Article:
About Volgasdec

Volatiles evolution under Deception Island
volcano (Antarctica): Degassing processes and potential hazards – VOLGASDEC

Volatiles are lost from the Earth’s mantle to the atmosphere, hydrosphere and crust through a combination of subaerial and submarine volcanic and magmatic activity. These volatiles can be: (1) primordial in origin, trapped in the mantle since planetary accretion, (2) produced in situ, or (3) recycled and re-injected into the mantle via material originally at the surface through the subduction process. Quantifying the absolute and relative contributions of these various volatile sources bears fundamental information on a number of issues in the Earth Sciences such as the evolution of a particular volcano.

Deception Island (DI), discovered in 1820, is amongst the most active volcanoes in Antarctica with a record of over 20 explosive eruptions in the last two centuries. Located in the South Shetland Islands at the spreading
centre of the Bransfield Strait marginal basin, the island currently hosts two scientific stations operating yearly during the austral summer season and is one of the most popular touristic destinations in Antarctica with over 15,000 visitors per year.

Since future volcanic activity on Deception Island is certain to occur, although the timescale and characteristics of that activity and potential related hazards still remain unclear, it is a valid and pressing cause for concern for tourists, scientists and military personnel visiting or working on or near the island. Important advances have been made in the past by previous research projects carried out by most of the members of the VOLGASDEC team but, at present, the behavior and evolution of volatiles from the source at depth has never been studied.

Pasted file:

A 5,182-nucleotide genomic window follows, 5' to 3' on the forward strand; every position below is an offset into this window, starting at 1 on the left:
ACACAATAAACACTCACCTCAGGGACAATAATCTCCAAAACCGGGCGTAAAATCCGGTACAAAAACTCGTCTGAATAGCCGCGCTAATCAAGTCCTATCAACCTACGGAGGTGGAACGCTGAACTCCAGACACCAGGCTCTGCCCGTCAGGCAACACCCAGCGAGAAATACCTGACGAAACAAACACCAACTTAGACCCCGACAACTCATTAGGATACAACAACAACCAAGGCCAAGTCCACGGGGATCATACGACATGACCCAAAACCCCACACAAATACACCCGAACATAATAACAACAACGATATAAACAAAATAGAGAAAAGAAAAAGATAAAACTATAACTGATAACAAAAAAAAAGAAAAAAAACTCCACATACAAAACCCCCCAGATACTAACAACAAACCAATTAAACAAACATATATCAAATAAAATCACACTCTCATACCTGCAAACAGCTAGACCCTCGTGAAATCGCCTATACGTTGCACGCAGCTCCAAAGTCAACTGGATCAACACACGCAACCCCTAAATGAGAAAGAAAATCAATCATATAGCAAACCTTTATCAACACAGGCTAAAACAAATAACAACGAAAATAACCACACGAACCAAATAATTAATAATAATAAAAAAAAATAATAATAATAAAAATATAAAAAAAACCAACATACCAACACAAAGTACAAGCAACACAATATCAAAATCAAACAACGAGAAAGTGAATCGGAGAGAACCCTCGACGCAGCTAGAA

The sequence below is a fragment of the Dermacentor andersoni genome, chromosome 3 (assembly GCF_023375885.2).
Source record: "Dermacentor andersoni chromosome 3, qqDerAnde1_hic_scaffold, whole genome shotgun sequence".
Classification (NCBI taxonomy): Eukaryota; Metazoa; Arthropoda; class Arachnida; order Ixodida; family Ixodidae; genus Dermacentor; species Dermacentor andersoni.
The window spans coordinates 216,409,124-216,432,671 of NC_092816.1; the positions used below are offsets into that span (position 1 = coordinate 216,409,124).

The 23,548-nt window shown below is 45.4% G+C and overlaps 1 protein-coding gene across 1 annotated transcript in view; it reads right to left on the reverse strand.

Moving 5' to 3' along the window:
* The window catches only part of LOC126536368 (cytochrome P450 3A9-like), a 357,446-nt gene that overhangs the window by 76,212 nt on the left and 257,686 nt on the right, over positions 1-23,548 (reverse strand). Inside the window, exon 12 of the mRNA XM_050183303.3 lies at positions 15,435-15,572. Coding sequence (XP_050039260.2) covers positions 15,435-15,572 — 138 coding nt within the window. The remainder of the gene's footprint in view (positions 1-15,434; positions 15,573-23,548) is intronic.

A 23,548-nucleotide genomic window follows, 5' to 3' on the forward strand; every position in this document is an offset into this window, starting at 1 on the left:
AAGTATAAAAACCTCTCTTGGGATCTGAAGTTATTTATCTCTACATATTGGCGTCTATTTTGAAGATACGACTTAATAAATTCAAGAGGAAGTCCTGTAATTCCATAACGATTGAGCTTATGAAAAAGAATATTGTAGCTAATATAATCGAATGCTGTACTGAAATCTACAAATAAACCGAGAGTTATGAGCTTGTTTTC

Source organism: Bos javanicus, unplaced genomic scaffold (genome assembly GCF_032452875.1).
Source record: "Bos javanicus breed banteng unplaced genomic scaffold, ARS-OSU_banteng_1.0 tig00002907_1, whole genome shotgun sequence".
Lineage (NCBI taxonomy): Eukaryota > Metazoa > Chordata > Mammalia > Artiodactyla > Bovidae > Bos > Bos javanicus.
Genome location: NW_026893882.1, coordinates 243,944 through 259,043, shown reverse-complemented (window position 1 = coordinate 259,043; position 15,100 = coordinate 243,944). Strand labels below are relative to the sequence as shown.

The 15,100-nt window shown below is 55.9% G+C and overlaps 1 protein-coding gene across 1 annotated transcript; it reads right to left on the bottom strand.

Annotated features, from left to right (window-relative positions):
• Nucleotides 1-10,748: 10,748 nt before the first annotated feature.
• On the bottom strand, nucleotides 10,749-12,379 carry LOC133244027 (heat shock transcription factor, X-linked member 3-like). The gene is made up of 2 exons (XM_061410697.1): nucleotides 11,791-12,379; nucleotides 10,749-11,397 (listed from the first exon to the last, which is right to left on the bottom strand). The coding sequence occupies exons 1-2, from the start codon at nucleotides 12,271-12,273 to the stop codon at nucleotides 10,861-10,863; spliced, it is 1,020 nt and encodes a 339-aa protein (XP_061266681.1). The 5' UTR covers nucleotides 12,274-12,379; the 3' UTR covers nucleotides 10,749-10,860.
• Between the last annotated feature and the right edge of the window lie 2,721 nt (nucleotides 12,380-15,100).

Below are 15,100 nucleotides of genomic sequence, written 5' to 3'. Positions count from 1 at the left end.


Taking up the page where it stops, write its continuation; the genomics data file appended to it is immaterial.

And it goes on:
This in turn is an essential pillar to fully understand how the magma plumbing system beneath the island works. Hence, the lack of knowledge about volatiles releasing at depth in an active volcano in general, and at Deception Island in particular, reduces considerably the effectiveness of scientific teams monitoring the island in order to: (i) interpret and combine geochemical and geophysical data and signals recorded during unrest episodes, and (ii) propose possible outcome scenarios, which may include new eruptions.

This project will finally be able not only to advance in the frontier knowledge volcanic degassing processes, but also offer invaluable benefits for society related to achieving an efficient reaction against a potential future eruption by improving the awareness of the people living, working and visiting this volcanically active region.